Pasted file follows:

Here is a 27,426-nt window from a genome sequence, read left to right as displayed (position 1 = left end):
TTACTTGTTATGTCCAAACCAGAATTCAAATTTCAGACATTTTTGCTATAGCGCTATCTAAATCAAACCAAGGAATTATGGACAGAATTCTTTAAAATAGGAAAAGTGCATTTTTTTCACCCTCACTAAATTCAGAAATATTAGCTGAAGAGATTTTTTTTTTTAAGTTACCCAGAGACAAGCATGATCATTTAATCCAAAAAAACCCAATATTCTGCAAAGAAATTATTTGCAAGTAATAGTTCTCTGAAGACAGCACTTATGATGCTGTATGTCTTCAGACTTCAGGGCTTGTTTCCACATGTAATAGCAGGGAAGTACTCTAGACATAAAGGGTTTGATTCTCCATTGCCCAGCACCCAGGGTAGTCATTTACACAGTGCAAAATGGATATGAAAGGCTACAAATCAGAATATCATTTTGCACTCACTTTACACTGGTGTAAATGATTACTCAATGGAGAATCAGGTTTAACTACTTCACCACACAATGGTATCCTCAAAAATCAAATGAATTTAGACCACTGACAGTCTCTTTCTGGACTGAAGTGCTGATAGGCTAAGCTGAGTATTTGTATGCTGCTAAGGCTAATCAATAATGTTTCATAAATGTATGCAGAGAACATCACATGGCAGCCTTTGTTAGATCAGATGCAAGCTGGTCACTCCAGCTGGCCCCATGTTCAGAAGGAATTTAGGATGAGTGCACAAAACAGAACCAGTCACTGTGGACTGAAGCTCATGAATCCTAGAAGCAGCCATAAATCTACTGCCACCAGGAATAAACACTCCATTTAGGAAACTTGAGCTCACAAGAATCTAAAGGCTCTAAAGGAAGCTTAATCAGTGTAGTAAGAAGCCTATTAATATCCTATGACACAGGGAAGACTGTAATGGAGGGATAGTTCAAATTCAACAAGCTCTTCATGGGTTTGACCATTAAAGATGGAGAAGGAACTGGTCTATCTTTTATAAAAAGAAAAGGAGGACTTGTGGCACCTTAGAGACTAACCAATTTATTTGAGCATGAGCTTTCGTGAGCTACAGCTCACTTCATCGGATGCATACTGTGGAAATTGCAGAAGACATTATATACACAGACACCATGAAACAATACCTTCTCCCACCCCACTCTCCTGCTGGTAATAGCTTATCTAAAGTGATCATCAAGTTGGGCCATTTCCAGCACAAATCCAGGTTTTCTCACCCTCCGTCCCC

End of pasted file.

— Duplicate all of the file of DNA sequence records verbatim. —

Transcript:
Here is a 27,426-nt window from a genome sequence, read left to right as displayed (position 1 = left end):
TTACTTGTTATGTCCAAACCAGAATTCAAATTTCAGACATTTTTGCTATAGCGCTATCTAAATCAAACCAAGGAATTATGGACAGAATTCTTTAAAATAGGAAAAGTGCATTTTTTTCACCCTCACTAAATTCAGAAATATTAGCTGAAGAGATTTTTTTTTTTAAGTTACCCAGAGACAAGCATGATCATTTAATCCAAAAAAACCCAATATTCTGCAAAGAAATTATTTGCAAGTAATAGTTCTCTGAAGACAGCACTTATGATGCTGTATGTCTTCAGACTTCAGGGCTTGTTTCCACATGTAATAGCAGGGAAGTACTCTAGACATAAAGGGTTTGATTCTCCATTGCCCAGCACCCAGGGTAGTCATTTACACAGTGCAAAATGGATATGAAAGGCTACAAATCAGAATATCATTTTGCACTCACTTTACACTGGTGTAAATGATTACTCAATGGAGAATCAGGTTTAACTACTTCACCACACAATGGTATCCTCAAAAATCAAATGAATTTAGACCACTGACAGTCTCTTTCTGGACTGAAGTGCTGATAGGCTAAGCTGAGTATTTGTATGCTGCTAAGGCTAATCAATAATGTTTCATAAATGTATGCAGAGAACATCACATGGCAGCCTTTGTTAGATCAGATGCAAGCTGGTCACTCCAGCTGGCCCCATGTTCAGAAGGAATTTAGGATGAGTGCACAAAACAGAACCAGTCACTGTGGACTGAAGCTCATGAATCCTAGAAGCAGCCATAAATCTACTGCCACCAGGAATAAACACTCCATTTAGGAAACTTGAGCTCACAAGAATCTAAAGGCTCTAAAGGAAGCTTAATCAGTGTAGTAAGAAGCCTATTAATATCCTATGACACAGGGAAGACTGTAATGGAGGGATAGTTCAAATTCAACAAGCTCTTCATGGGTTTGACCATTAAAGATGGAGAAGGAACTGGTCTATCTTTTATAAAAAGAAAAGGAGGACTTGTGGCACCTTAGAGACTAACCAATTTATTTGAGCATGAGCTTTCGTGAGCTACAGCTCACTTCATCGGATGCATACTGTGGAAATTGCAGAAGACATTATATACACAGACACCATGAAACAATACCTTCTCCCACCCCACTCTCCTGCTGGTAATAGCTTATCTAAAGTGATCATCAAGTTGGGCCATTTCCAGCACAAATCCAGGTTTTCTCACCCTCCGTCCCC